Some schools do have a dress code and will even stipulate that teachers wear a tie. I wear trousers, shirt, jacket if its chilly, decent shoes. If I am meeting parents, then I will wear a suit and tie.
Hint- get a suit made here at your local tailor costs about 1200rmb. For females’ similar formal/casual clothes are more appropriate too. Around the campus where I live, in my free time, I wear shorts and tee shirts with my tattoos on show – but that is my free time, not my professional time.
Where to find your job
There are lots of ESL job websites on the website. You could do worse than look at Dave’s ESL café - http://www.eslcafe.com to start with.
If you have not yet done a TEFL course which is usually a minimum requirement after the degree you can often find an online course cheap on Groupon. I used an online company called i to i you can Google it – also all the answers to the hard grammar questions are on Google.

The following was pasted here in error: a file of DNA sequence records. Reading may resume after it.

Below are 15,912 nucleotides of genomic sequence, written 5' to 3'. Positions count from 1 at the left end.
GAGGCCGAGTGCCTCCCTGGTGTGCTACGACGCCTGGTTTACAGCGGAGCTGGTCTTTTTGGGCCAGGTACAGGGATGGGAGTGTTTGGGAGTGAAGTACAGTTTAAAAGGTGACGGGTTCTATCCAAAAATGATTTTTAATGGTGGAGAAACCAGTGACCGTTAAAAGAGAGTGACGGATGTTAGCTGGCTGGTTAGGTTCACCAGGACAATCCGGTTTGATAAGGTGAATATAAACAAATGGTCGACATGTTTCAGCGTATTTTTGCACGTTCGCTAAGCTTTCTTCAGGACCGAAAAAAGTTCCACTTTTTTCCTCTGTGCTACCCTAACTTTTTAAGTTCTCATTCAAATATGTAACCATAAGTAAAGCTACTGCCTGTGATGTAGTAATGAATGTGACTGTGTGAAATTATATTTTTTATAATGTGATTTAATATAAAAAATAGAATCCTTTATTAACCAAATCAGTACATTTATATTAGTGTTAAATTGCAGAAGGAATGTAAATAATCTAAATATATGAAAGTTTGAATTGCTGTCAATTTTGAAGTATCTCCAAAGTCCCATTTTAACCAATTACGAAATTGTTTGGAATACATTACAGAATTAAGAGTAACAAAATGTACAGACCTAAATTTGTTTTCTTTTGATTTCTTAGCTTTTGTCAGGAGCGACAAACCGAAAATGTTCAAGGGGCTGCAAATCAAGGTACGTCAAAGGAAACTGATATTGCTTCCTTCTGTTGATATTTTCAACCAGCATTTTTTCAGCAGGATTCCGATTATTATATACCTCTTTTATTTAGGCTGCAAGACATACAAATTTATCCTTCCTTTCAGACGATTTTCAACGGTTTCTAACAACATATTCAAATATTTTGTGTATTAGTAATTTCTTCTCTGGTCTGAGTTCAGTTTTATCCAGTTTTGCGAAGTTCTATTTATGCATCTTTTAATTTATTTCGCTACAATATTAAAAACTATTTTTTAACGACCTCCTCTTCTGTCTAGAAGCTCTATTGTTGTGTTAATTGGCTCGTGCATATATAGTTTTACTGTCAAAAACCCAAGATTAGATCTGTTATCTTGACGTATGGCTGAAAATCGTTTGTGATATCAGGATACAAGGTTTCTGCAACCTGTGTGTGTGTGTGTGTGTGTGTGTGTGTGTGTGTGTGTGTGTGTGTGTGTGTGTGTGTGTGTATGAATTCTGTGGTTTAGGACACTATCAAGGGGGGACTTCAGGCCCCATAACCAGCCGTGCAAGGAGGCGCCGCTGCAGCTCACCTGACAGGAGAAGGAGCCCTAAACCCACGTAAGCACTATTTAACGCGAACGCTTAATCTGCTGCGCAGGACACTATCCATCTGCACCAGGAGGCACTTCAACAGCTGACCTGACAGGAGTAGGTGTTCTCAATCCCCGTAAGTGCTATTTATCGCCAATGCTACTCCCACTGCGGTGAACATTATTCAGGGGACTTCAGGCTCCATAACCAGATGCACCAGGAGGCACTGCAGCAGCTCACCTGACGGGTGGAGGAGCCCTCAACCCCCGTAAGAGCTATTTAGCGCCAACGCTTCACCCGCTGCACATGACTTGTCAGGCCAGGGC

Make sure you have a CV or resume you can post which in some way or other suggests that you have some teaching experience even if it is a stretch of the imagination. Running groups at work, working with kids and so on.
If you have no teaching experience apart from the weekend class you took on your TEFL course, then maybe you should think about how you can get some between now and turning up in China where you will be dropped in at the deep end and be expected to teach a large class of bored teenagers on that first day.
Watch out for part two of this four-part series.
Generally, the big 5 – U.K., U.S., Australia, Canada and South Africa.
Nanjing area/Jiangsu Province – other provinces might have different pay scales.